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Damascus faces sanctions by state, actions by Legislature


Mayor says House Bill 4029 will sabotage citys efforts

The Oregon Legislature is coming down hard on the city of Damascus for not finalizing a comprehensive land-use plan in almost 10 years of existence. So is the state’s Department of Land Conservation and Development.

After years of missed deadlines by the city, last week the DLCD made a final decision to stop giving state-shared revenues for planning to Damascus, which comes to about $300,000 a year, because the city has failed to file a comp plan.

The Legislature, through House Bill 4029, would allow landowners on the periphery of Damascus city limits to withdraw from the town and be eligible for annexation by another municipality, also because the city has not submitted a comp plan.

Damascus Mayor Steve Spinnett said he can understand the action of the DLCD, but says the bill before the Legislature is nothing short of sabotage.

“They are cracking the whip over us and in the case of the DLCD enforcement proceedings, I can’t necessarily blame them for lighting a fire under us to get this comp plan,” he said. “I’ve been working hours and hours and hours on just my plan.”

The mayor’s plan is one of three comp plans that voters get to pick from on the May 20 ballot. City Council president Andrew Jackman also developed a comp plan. Both plans are based on an original 2013 comprehensive plan that was developed by city staff and the planning commission and included extensive public comment.

Through a signature initiative, the original 2013 comp plan also will be on the ballot.

Spinnett said if one of the comp plans gets more than 50 percent of votes cast, it will be adopted as the city’s comprehensive plan and submitted to the state.

If none of the plans gets more than 50 percent of votes cast, the council will send the plan that got the most votes to the November ballot.

Spinnett said he’s not worried about the state withholding money.

“Only some of it will affect the general fund,” he said. “That money is just withheld and will be available to us when we really need it.”

The mayor was not so generous about House Bill 4029.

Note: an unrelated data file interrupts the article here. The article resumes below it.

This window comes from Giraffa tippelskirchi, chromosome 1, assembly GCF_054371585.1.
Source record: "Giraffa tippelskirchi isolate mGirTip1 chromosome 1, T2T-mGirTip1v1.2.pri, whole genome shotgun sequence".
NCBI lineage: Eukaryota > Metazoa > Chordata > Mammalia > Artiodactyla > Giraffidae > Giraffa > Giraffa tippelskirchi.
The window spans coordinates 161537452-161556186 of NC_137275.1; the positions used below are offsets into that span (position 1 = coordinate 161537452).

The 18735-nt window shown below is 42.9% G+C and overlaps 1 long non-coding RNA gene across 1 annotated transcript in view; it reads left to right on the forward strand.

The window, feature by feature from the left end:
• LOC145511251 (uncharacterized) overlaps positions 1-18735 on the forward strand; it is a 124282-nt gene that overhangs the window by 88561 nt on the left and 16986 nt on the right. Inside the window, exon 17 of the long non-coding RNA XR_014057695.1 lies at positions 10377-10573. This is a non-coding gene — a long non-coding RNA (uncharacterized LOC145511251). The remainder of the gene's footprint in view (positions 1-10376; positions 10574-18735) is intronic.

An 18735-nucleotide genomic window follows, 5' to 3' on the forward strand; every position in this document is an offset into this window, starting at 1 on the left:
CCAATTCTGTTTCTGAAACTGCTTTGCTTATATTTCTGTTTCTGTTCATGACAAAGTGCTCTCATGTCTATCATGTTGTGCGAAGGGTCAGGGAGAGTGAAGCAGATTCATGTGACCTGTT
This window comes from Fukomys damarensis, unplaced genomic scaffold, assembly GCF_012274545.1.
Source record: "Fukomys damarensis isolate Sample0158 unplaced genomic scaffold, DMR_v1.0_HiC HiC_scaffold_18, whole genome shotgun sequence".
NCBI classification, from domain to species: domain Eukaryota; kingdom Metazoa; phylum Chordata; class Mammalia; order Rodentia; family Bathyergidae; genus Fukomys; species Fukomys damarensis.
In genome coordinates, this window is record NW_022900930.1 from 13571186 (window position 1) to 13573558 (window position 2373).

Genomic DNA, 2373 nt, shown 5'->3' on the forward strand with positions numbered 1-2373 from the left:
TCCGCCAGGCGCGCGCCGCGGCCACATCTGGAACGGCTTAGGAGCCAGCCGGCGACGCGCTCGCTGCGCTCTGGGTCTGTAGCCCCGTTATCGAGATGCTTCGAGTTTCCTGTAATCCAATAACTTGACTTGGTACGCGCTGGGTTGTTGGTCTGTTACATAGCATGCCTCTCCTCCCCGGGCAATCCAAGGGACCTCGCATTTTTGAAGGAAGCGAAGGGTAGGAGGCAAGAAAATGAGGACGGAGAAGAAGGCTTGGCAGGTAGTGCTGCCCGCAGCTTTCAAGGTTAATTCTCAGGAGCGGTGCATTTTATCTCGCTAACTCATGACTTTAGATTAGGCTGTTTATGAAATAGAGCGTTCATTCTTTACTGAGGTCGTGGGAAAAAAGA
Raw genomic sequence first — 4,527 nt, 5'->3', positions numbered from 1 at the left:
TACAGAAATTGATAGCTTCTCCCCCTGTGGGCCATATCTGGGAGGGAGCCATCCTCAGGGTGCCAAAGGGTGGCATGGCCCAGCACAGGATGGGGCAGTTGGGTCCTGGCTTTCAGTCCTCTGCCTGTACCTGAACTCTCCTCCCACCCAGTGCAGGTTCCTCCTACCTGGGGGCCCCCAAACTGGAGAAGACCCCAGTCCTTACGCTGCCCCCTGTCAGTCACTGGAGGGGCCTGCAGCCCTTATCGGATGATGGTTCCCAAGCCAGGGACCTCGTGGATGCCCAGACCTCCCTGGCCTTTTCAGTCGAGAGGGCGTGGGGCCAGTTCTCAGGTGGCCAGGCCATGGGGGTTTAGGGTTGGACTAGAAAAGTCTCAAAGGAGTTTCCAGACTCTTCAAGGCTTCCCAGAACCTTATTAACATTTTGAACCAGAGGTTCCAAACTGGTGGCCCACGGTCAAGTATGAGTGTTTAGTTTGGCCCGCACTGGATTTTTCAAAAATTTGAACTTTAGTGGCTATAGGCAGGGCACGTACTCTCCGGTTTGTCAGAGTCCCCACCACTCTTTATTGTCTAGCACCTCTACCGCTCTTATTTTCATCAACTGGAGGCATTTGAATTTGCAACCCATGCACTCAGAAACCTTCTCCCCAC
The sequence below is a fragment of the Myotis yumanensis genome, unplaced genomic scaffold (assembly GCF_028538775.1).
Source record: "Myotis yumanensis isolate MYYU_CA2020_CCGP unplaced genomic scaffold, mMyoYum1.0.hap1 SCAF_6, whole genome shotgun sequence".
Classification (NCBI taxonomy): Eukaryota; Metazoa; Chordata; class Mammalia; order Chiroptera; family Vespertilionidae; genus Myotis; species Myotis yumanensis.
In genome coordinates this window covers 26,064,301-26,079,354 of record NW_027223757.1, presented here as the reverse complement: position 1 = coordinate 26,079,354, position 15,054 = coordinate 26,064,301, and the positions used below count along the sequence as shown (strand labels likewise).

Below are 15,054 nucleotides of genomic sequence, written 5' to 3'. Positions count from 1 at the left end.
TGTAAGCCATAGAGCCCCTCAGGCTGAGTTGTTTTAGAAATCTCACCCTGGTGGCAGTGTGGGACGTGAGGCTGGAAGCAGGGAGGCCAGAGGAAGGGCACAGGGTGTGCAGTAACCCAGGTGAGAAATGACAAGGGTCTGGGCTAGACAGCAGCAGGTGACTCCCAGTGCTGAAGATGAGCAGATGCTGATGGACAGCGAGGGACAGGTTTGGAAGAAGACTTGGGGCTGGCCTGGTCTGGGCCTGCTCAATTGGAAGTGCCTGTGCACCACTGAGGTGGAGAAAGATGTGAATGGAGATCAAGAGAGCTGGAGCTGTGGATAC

“This house bill is flawed in just about every way you look at it and will absolutely undermine the planning process in Damascus,” he said.

The bill was introduced by Rep. Bill Kennemer, a Republican from Oregon City, but Spinnett claims it was “spearheaded” by General Distributors, a beer and wine distributor that owns land in Damascus.

“They want to develop the property right now so they can build their distributorship on the property at the expense of the entire city planning process,” Spinnett said.

“I’m confident we will pass a comp plan, if not in May then in November,” he said.

House Bill 4029 passed the House unanimously and is now in a Senate committee, said City Councilor Jim De Young, who testified against the bill in the House.

According to the bill, De Young said, property owners along the boundaries of Damascus can apply to the City Council to withdraw from the town, but if the council refuses, the withdrawal happens automatically.

“This bill virtually allows anybody along the boundaries to withdraw and be annexed by an adjoining jursidiction,” he said.

The DLCD hearing was held Feb. 13 and presided over by Hearings Officer Fred Wilson. In his 20-page decision, Wilson stated that unlike a typical contested case hearing, “there is virtually no dispute about the facts” involving the case.

“It has been more than nine years since the city of Damascus was incorporated,” Wilson wrote. “The city has made some progress toward an acknowledged comprehensive plan and land-use regulations, but not a lot.”

Wilson notes that the city claims to be working hard toward meeting compliance schedules, but “due to political differences within the city... it has been unable to meet the deadlines.”

Wilson said he was sympathetic to the hurdles Damascus faces “but ultimately those obstacles are of the city’s own making,” which he does not see as an adequate defense.

The decision is “not a punitive enforcement proceeding” against the city, but to pursuade the city to come up with a plan, Wilson wrote.

“In other words, DLCD believes that withholding $300,000 in state-shared revenue is the best available incentive for the city to complete the planning tasks that have been delayed for so long,” Wilson wrote.

Wilson said he doubts the city will do anything other than wait until after the May election to adopt a plan. He recommended withholding the state money on July 1 if the city has not submitted a comp plan by that date.

Wilson also recommended that if the city fails to adopt a comp plan by July 1, the state “explore avenues to allow property owners to develop urban uses despite the lack of a city comprehensive plan and land use regulations,” which is, in some respects, what House Bill 4029 will allow.

But Mayor Spinnett said he is certain a plan will be adopted this year.

“I’m confident of November at the latest, and if we don’t pass a comp plan then, then I don’t think we ever will,” he said.